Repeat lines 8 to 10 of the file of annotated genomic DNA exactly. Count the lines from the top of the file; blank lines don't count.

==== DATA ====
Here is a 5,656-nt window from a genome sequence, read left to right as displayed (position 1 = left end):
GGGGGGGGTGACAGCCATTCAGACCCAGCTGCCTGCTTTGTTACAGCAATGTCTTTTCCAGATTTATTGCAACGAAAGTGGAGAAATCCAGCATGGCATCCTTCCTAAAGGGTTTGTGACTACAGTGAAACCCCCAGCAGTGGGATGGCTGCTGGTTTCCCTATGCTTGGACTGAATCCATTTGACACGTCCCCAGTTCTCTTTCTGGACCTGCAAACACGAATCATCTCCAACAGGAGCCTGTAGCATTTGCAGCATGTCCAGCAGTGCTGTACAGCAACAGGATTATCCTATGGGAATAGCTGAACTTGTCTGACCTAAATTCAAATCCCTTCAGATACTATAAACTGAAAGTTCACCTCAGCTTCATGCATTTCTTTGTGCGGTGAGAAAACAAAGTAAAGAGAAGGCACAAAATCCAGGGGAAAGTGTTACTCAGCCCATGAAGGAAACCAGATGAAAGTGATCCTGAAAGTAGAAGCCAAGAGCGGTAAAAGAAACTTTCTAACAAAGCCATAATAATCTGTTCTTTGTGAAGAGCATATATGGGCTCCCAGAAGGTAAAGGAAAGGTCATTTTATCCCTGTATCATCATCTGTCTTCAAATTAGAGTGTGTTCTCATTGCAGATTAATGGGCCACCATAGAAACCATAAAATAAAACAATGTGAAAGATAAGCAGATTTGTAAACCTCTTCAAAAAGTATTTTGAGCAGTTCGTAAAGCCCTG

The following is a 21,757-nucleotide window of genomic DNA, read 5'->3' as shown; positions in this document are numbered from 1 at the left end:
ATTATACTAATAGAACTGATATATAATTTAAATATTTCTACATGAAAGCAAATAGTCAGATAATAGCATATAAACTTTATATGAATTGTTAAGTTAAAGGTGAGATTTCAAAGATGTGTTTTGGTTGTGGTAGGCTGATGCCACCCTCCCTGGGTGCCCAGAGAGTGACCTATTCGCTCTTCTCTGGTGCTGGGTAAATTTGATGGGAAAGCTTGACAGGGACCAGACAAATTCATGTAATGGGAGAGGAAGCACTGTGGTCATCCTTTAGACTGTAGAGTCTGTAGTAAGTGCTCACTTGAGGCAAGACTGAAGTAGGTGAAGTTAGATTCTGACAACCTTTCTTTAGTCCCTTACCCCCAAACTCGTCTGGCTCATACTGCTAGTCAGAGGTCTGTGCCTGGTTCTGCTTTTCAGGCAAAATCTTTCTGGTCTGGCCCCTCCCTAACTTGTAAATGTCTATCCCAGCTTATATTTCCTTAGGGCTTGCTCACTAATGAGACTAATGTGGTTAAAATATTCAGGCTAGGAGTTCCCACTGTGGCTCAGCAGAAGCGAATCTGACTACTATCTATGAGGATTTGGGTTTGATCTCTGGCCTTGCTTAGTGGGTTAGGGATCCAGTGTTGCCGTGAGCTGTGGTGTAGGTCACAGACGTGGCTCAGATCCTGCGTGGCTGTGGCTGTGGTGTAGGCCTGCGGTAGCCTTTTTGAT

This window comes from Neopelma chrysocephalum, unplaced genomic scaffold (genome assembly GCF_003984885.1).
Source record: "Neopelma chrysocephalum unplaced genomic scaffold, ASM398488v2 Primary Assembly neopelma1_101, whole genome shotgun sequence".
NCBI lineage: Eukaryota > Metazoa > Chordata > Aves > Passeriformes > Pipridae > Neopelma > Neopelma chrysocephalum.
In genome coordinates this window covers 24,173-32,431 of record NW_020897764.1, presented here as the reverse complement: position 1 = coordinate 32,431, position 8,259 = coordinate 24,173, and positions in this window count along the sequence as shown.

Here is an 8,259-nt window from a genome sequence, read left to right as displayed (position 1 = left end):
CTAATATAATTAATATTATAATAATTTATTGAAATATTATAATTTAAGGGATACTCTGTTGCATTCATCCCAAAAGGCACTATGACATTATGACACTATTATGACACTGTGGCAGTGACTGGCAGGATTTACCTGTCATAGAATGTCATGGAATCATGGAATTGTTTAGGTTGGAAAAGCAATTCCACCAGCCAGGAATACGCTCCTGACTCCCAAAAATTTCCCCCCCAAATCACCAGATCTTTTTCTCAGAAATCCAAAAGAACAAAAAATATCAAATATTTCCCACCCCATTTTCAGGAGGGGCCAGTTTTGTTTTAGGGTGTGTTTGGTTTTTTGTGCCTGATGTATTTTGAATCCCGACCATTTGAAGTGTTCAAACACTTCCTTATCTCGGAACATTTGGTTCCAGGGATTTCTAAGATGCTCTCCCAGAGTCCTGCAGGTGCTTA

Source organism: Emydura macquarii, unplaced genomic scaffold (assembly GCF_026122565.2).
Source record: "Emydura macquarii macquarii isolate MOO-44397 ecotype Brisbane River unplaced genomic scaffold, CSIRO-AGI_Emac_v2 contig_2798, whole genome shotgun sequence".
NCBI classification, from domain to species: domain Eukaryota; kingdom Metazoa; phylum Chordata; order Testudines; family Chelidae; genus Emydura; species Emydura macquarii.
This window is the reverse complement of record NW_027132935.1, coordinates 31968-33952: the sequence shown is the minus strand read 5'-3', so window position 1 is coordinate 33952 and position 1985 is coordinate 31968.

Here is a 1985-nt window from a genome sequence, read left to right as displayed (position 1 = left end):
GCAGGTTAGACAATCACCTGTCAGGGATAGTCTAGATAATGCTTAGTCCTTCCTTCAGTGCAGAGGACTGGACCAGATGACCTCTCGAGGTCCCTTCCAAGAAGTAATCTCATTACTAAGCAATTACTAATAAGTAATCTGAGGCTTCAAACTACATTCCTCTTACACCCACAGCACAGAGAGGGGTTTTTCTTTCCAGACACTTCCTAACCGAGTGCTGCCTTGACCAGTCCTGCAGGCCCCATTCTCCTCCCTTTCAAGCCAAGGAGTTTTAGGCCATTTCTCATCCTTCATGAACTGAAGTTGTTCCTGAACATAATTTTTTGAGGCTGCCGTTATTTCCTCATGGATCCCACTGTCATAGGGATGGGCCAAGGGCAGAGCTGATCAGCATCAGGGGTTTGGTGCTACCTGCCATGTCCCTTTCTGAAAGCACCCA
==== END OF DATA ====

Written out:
In genome coordinates this window covers 24,173-32,431 of record NW_020897764.1, presented here as the reverse complement: position 1 = coordinate 32,431, position 8,259 = coordinate 24,173, and positions in this window count along the sequence as shown.

Here is an 8,259-nt window from a genome sequence, read left to right as displayed (position 1 = left end):
CTAATATAATTAATATTATAATAATTTATTGAAATATTATAATTTAAGGGATACTCTGTTGCATTCATCCCAAAAGGCACTATGACATTATGACACTATTATGACACTGTGGCAGTGACTGGCAGGATTTACCTGTCATAGAATGTCATGGAATCATGGAATTGTTTAGGTTGGAAAAGCAATTCCACCAGCCAGGAATACGCTCCTGACTCCCAAAAATTTCCCCCCCAAATCACCAGATCTTTTTCTCAGAAATCCAAAAGAACAAAAAATATCAAATATTTCCCACCCCATTTTCAGGAGGGGCCAGTTTTGTTTTAGGGTGTGTTTGGTTTTTTGTGCCTGATGTATTTTGAATCCCGACCATTTGAAGTGTTCAAACACTTCCTTATCTCGGAACATTTGGTTCCAGGGATTTCTAAGATGCTCTCCCAGAGTCCTGCAGGTGCTTA